tbo: Tampa Bay Online.
Friday, Jul 20, 2018
  • Home
News Roundup

Selmon Expressway lacks guardrails on half its length, but operators say it's still safe

TAMPA — After the Lee Roy Expressway crash that killed three people Thursday, some witnesses questioned why there is no guard rail between the eastbound and westbound lanes.

The agency that operates the expressway says the highway's design is not to blame.

Friday afternoon, a woman speeding in a Kia knocked a Hyundai carrying three people across a grass median and into oncoming traffic, police said. The Hyundai struck two other cars and burst into flames, killing everyone inside and injuring another driver.

Police charged the driver, Amber Nicole Perera of Brandon, with driving under the influence.

Don Rogers, a Seffner man who attempted to save one of the victims, speculated that guard rails in between the lanes would have prevented the deadly crash. Another driver who saw the smoke, David Mayer of Tampa, had the same thought.

"I was always wondering why there's no guard rails," he said.

The urban section of the expressway has no guard rails between the lanes and stretches for at least half the length of the 15-mile roadway, said Susan Chrzan, a spokeswoman for the Tampa Hillsborough Expressway Authority.

Chrzan said the standards that designers follow when determining where to place guard rails are based on accident rates. The location of the crash has had just one previous crossover incident in the past four years, a single-car crash. Having open medians allows emergency responders to get to the scenes of crashes more quickly, she said.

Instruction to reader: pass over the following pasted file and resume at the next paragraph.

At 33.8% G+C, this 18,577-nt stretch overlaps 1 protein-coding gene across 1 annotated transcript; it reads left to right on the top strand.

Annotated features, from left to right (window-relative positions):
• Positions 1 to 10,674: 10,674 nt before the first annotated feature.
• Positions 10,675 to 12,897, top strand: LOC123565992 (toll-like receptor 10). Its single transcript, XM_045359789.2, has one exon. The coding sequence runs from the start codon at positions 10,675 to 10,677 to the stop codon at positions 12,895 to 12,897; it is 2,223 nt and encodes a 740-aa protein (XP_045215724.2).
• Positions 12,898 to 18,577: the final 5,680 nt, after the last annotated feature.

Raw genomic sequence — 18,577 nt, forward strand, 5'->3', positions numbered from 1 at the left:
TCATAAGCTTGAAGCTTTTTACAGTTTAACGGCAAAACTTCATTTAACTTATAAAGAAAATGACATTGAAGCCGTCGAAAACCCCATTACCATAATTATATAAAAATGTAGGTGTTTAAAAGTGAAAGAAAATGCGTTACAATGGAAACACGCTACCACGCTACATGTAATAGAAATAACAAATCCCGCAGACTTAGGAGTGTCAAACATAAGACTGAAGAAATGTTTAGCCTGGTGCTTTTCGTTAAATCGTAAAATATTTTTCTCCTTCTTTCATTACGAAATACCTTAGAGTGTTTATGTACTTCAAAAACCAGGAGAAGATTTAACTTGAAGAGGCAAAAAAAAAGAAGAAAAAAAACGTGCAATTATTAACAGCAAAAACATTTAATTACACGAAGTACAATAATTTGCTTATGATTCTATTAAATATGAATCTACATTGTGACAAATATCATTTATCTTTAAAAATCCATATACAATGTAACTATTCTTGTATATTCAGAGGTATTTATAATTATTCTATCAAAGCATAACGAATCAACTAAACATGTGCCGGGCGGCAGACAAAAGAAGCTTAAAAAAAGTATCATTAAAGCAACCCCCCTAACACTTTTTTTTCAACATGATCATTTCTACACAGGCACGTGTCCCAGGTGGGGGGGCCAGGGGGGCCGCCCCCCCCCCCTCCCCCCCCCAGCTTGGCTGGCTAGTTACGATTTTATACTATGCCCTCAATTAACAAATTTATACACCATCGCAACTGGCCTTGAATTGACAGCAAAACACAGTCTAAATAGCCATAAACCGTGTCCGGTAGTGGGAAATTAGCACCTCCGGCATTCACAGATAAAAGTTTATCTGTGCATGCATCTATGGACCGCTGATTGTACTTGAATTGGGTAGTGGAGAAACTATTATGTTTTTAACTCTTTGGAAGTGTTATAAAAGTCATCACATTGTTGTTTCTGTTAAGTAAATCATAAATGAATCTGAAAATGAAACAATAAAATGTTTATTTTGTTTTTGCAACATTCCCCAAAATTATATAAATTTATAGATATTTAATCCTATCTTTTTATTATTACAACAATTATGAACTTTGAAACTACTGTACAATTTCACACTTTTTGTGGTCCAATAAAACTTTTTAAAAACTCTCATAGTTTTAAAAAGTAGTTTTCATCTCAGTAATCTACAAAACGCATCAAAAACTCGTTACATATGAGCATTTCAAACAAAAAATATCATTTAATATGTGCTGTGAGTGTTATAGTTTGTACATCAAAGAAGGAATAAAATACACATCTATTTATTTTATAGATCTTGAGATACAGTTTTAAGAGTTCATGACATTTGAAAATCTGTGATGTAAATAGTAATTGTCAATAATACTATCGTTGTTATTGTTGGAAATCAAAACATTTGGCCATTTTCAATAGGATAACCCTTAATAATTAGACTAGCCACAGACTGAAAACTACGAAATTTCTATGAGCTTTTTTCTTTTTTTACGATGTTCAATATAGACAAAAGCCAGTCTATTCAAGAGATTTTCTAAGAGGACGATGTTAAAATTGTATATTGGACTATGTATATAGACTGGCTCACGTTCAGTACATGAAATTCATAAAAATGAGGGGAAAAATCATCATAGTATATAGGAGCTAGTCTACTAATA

"There's a huge advantage for our first responders. If you put a guardrail up, you need to make sure there's space so that the responder doesn't have to go all the way down to Gandy to turn around," she said.

Chrzan added that guardrails can also cause a "pinball effect," where cars that swerve out of their lanes ricochet back into traffic, which can be more dangerous.

As safe as designers try to make roads, she said, engineering can't prevent dangerous driving.

"You have someone who is blatantly flouting the rules, and the most horrible thing happened," she said.

"Everybody wants to blame something. To me, it's hard to blame the road."

Weather Center